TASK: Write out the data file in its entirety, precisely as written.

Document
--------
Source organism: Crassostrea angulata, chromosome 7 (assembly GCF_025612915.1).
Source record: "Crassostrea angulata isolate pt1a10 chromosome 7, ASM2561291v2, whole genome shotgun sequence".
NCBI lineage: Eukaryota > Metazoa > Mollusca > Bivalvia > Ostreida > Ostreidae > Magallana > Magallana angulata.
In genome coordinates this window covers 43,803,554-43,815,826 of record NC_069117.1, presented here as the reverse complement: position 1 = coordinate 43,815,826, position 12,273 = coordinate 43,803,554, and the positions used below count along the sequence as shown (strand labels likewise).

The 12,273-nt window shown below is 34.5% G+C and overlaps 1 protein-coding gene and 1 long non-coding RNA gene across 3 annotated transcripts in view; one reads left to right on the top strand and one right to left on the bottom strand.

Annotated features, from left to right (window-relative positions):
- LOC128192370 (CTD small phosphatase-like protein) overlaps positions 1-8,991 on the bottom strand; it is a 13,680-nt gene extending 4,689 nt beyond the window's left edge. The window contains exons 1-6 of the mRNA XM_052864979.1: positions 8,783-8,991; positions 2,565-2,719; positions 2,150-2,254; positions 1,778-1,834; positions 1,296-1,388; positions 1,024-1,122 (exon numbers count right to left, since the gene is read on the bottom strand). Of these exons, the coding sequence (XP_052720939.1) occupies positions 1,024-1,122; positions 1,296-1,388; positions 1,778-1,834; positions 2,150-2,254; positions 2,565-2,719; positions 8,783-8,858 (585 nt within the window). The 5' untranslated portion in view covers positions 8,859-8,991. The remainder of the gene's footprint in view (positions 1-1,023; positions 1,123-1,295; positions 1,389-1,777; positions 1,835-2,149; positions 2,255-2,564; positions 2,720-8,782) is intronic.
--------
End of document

Source organism: Crassostrea angulata, chromosome 7 (assembly GCF_025612915.1).
Source record: "Crassostrea angulata isolate pt1a10 chromosome 7, ASM2561291v2, whole genome shotgun sequence".
NCBI lineage: Eukaryota > Metazoa > Mollusca > Bivalvia > Ostreida > Ostreidae > Magallana > Magallana angulata.
In genome coordinates this window covers 43,803,554-43,815,826 of record NC_069117.1, presented here as the reverse complement: position 1 = coordinate 43,815,826, position 12,273 = coordinate 43,803,554, and the positions used below count along the sequence as shown (strand labels likewise).

The 12,273-nt window shown below is 34.5% G+C and overlaps 1 protein-coding gene and 1 long non-coding RNA gene across 3 annotated transcripts in view; one reads left to right on the top strand and one right to left on the bottom strand.

Annotated features, from left to right (window-relative positions):
- LOC128192370 (CTD small phosphatase-like protein) overlaps positions 1-8,991 on the bottom strand; it is a 13,680-nt gene extending 4,689 nt beyond the window's left edge. The window contains exons 1-6 of the mRNA XM_052864979.1: positions 8,783-8,991; positions 2,565-2,719; positions 2,150-2,254; positions 1,778-1,834; positions 1,296-1,388; positions 1,024-1,122 (exon numbers count right to left, since the gene is read on the bottom strand). Of these exons, the coding sequence (XP_052720939.1) occupies positions 1,024-1,122; positions 1,296-1,388; positions 1,778-1,834; positions 2,150-2,254; positions 2,565-2,719; positions 8,783-8,858 (585 nt within the window). The 5' untranslated portion in view covers positions 8,859-8,991. The remainder of the gene's footprint in view (positions 1-1,023; positions 1,123-1,295; positions 1,389-1,777; positions 1,835-2,149; positions 2,255-2,564; positions 2,720-8,782) is intronic.